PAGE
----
Many of these caregivers then looked for untaxed “under-the-table” positions with families to supplement their income during the hours they could work, double-dipping and increasing their take-home each month.
Families have seen additional benefits for having children. The idea is that paying them direct cash benefits will allow them to afford child care. In turn, this stipend will free them to go back to work.
The overall point is that benefits have incentivized caregivers to stay at home rather than go back to work. I don’t blame them. Why would I say no if you offered me the same pay or higher to stay home?
This choice certainly is an indictment of the wages that caregivers in the USA receive. These wages will likely increase further because of COVID and the low supply with high demand for caregivers.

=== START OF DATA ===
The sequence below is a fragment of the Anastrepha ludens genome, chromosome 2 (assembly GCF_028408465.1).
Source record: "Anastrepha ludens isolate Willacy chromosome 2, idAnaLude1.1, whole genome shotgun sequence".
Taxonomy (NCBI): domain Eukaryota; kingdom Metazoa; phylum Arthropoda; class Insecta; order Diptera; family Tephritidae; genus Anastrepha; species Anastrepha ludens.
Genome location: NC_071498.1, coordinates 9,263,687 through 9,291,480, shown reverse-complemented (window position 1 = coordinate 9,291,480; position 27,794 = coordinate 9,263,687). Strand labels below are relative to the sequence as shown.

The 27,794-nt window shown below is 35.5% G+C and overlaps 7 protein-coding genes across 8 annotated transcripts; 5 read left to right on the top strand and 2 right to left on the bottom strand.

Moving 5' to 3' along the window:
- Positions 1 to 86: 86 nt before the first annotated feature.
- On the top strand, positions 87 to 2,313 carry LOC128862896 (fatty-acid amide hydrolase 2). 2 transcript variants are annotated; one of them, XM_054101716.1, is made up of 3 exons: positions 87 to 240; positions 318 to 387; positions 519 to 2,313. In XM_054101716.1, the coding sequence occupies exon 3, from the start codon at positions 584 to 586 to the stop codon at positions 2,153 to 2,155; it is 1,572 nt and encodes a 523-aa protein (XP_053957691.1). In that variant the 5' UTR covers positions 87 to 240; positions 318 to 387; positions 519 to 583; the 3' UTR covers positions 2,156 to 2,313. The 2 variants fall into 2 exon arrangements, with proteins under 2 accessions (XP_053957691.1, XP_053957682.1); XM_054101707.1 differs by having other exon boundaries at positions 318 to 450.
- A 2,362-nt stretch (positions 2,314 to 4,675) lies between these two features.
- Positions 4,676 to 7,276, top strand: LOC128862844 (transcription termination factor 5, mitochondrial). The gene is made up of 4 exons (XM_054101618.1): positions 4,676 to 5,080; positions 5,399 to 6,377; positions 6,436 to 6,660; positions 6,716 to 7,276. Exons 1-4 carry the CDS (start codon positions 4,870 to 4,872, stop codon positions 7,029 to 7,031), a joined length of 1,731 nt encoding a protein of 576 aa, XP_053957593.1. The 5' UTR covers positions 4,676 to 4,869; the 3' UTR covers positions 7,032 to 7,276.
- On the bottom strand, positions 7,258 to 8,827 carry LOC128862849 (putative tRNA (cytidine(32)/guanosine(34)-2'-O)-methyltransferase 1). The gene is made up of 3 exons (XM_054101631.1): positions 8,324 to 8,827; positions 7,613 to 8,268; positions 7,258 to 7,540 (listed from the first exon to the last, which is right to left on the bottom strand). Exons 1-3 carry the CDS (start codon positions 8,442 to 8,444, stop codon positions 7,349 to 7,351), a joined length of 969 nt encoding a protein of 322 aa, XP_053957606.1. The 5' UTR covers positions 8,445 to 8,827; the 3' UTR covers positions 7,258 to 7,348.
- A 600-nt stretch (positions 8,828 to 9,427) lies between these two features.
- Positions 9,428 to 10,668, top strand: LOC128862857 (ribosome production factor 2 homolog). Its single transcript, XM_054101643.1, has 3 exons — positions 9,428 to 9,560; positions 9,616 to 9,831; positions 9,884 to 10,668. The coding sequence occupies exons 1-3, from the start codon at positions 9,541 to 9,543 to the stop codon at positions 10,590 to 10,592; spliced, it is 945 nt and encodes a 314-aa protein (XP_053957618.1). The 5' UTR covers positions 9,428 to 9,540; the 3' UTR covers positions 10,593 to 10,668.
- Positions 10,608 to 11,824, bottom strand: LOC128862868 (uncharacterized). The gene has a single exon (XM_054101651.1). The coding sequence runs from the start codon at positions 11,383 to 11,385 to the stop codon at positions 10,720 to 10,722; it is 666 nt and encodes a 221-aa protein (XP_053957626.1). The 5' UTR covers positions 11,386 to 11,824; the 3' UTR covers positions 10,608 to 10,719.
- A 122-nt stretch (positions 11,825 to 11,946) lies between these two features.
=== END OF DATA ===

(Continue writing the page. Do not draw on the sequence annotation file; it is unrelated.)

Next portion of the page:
Supply and Demand
For most of our employees, working with seniors is a passion. Caring for others is part of their DNA, but it is not the only factor in where they work, as many are supporting loved ones back in Africa. With so many retail, warehouse, and other manual labor jobs available, caregivers have opened up new opportunities to change fields and go into other industries.
With immigration limited and so many frontlines, customer-facing positions open, it has increased the demand for all workers, increasing the cost of employing individuals. The more caregivers get paid, the more customers need to be charged, which is why we see unprecedented increases in home care and nursing home rates.
Realize that a caregiver’s salary has a direct correlation to what the customer pays. When corporations experience increased costs that can not be eliminated or offset, they pass that cost increase onto the customer. That’s why inflation is a trending topic these days.